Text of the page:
The Rohingya Genocide must come to an end | The Triangle

The Rohingya Genocide must come to an end

Content Warning: Intense depictions of rape, violence, and homicide

“They’ve been described as the most persecuted people in the world,” according to the opening line of the CNA Insider documentary ‘Are the Rohingya To Remain Stateless Forever?’, which details the horrors that the Rohingya people have had to endure since the start of the genocide in Myanmar. The Rohingya are a predominantly Muslim group in the Rakhine State of Myanmar, which shares its northern border with Bangladesh. Myanmar, however, is a Buddhist-majority country, with almost 90% of the population identifying as Buddhist. The Rohingya have faced persecution for decades by the government and Buddhist nationalists who spread fear and claim that the Rohingya are actually Bangladeshi people illegally living in the country. Many Buddhists and non-Muslims living in Myanmar have even begun incorrectly calling the Rohingya “Bangladeshi,” implying that they are not citizens of Myanmar. The Rohingya argue against these claims and state that their ancestors have lived in the area for generations.

Indeed, the history of Myanmar is complex, as is often the case with history and geopolitical affairs. Prior to British colonial rule, Myanmar was a land of feudal kingdoms; from 1858 to 1947, during the British colonial empire’s rule over the region, Myanmar (then known as Burma) and Bangladesh were treated as a single region within the British Raj. Movement of people and goods throughout the area was common. Following World War II, the Burma Independence Act 1947 granted Myanmar their status as a sovereign nation. Democracy was new to this region of the world, leading to power vacuums and opportunistic individuals who wanted to find a way to rise to power.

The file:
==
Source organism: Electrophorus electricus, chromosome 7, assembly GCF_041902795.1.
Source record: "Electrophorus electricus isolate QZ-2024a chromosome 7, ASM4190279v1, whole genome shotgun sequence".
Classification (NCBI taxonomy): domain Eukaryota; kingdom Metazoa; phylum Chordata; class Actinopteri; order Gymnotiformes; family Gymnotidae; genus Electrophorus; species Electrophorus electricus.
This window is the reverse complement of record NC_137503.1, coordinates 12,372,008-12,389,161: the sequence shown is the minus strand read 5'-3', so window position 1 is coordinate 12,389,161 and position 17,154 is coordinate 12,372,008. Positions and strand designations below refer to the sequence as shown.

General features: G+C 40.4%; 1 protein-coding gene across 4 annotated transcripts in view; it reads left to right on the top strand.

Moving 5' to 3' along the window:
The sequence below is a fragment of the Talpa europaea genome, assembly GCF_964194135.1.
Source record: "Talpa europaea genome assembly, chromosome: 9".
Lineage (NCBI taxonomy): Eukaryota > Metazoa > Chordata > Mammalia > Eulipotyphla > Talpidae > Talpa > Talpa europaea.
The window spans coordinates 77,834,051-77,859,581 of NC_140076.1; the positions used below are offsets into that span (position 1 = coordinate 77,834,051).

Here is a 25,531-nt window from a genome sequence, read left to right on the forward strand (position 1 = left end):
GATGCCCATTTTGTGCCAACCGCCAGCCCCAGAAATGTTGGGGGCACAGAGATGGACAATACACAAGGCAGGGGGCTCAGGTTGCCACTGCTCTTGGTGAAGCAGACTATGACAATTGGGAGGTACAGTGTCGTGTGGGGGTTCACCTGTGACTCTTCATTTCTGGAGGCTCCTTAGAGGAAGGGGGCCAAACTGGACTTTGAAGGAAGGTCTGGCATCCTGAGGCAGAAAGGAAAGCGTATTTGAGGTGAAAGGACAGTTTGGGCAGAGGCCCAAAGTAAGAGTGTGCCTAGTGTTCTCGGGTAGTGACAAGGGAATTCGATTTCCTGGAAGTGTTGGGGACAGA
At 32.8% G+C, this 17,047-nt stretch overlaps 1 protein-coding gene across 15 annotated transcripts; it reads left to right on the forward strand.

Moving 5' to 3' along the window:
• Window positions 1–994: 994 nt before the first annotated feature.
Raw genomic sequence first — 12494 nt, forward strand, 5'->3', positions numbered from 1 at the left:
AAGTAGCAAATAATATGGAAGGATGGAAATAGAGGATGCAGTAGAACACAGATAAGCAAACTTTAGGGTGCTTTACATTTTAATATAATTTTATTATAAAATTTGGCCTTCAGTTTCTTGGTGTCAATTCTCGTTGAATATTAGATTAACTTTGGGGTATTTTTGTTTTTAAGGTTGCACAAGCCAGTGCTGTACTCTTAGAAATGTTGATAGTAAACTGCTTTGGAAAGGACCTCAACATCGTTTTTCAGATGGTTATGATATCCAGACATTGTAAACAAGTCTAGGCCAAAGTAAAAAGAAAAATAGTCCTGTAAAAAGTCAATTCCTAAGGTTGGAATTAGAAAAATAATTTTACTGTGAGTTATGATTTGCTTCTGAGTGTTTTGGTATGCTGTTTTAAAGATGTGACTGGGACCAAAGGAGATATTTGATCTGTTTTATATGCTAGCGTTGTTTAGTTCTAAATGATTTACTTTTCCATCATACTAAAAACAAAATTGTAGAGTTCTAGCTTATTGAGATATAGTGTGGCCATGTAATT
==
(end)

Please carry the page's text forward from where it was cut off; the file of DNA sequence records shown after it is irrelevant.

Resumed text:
The military filled this gap and controlled the country for much of its independent existence. Waves of anti-Rohingya sentiment existed for decades, but hatred for them reached new heights in 2016 when the military attacked Rohingya living in the Rakhine State. Stories from the Rohingya peoples detail unthinkable atrocities: Men lined up shoulder to shoulder and shot execution style in mechanically efficient fashion, thousands of women raped and beaten. Small babies tossed into the air, and in some cases directly towards the sky with the intent to catch them with the sharp end of a knife as they came cratering back down to Earth. Videos and photos of these atrocities  have been captured and displayed online for the world to see.

In 2022, five years after the start of the second wave of the Myanmar government’s continued assault in the Rakhine State, the United States declared these actions a genocide. Nearly a million Rohingya people have fled into neighboring Bangladesh as a result of these atrocities. Once they arrive, they are often treated with hostility by people who live in the region and are unhappy about the one million new refugees living in the area, while others in the region welcome the Rohingya and seek to help them. In any case, the fear they have for their safety prevents them from returning to the Rakhine State. Some Rohingya hoping for a better future have begun searching for new places to live, including Malaysia and Thailand. The long journeys they take to these destinations are primarily done via rickety boats, which sometimes capsize in the ocean, killing everyone on board.

The United States is the leading donor of humanitarian assistance to the Rohingya, providing over $2.4 billion dollars in aid since 2017, and other nations have joined the US in condemning the actions of the Myanmar government. The humanitarian crisis is not just morally wrong, but has also become a national security risk. The Rohingya are a stateless people with limited rights in Bangladesh and even fewer in Myanmar. As the people lose hope, they turn towards desperate measures to get by; some have radicalized and join terrorist groups to harm those they view as enemies. The United States must do more to ensure our security, along with the security of our allies in the region.

There will no doubt be more protests held over the summer for various global conflicts. The continued dialogue we are having around these conflicts are all valuable opportunities to talk about the genocide of the Rohingya people taking place in Myanmar. The violence and persecution against them must not be kept in the dark. Now is the perfect time for people to draw attention to one of the worst genocides of the 21st century. Do not allow the Rohingya people to suffer in silence any longer.